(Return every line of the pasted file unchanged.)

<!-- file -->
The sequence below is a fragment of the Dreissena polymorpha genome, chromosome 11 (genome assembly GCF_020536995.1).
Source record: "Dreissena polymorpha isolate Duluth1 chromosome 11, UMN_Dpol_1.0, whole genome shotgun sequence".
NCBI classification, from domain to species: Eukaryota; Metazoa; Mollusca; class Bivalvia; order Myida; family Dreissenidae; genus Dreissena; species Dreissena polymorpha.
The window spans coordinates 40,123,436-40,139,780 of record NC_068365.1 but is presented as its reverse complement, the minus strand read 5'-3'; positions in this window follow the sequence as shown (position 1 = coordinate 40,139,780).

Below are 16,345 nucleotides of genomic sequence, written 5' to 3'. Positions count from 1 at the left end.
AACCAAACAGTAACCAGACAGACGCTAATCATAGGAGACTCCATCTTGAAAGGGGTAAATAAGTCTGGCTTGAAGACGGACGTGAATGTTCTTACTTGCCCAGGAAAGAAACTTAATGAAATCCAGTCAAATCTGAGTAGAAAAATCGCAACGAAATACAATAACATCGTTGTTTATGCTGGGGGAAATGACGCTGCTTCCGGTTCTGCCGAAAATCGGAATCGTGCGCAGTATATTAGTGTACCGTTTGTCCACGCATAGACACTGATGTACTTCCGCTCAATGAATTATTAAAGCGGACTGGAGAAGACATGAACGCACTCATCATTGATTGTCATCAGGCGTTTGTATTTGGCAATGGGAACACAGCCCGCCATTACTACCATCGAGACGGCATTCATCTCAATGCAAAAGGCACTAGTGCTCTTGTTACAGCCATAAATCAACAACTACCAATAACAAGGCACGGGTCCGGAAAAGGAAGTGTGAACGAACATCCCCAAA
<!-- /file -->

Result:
The sequence below is a fragment of the Dreissena polymorpha genome, chromosome 11 (genome assembly GCF_020536995.1).
Source record: "Dreissena polymorpha isolate Duluth1 chromosome 11, UMN_Dpol_1.0, whole genome shotgun sequence".
NCBI classification, from domain to species: Eukaryota; Metazoa; Mollusca; class Bivalvia; order Myida; family Dreissenidae; genus Dreissena; species Dreissena polymorpha.
The window spans coordinates 40,123,436-40,139,780 of record NC_068365.1 but is presented as its reverse complement, the minus strand read 5'-3'; positions in this window follow the sequence as shown (position 1 = coordinate 40,139,780).

Below are 16,345 nucleotides of genomic sequence, written 5' to 3'. Positions count from 1 at the left end.
AACCAAACAGTAACCAGACAGACGCTAATCATAGGAGACTCCATCTTGAAAGGGGTAAATAAGTCTGGCTTGAAGACGGACGTGAATGTTCTTACTTGCCCAGGAAAGAAACTTAATGAAATCCAGTCAAATCTGAGTAGAAAAATCGCAACGAAATACAATAACATCGTTGTTTATGCTGGGGGAAATGACGCTGCTTCCGGTTCTGCCGAAAATCGGAATCGTGCGCAGTATATTAGTGTACCGTTTGTCCACGCATAGACACTGATGTACTTCCGCTCAATGAATTATTAAAGCGGACTGGAGAAGACATGAACGCACTCATCATTGATTGTCATCAGGCGTTTGTATTTGGCAATGGGAACACAGCCCGCCATTACTACCATCGAGACGGCATTCATCTCAATGCAAAAGGCACTAGTGCTCTTGTTACAGCCATAAATCAACAACTACCAATAACAAGGCACGGGTCCGGAAAAGGAAGTGTGAACGAACATCCCCAAA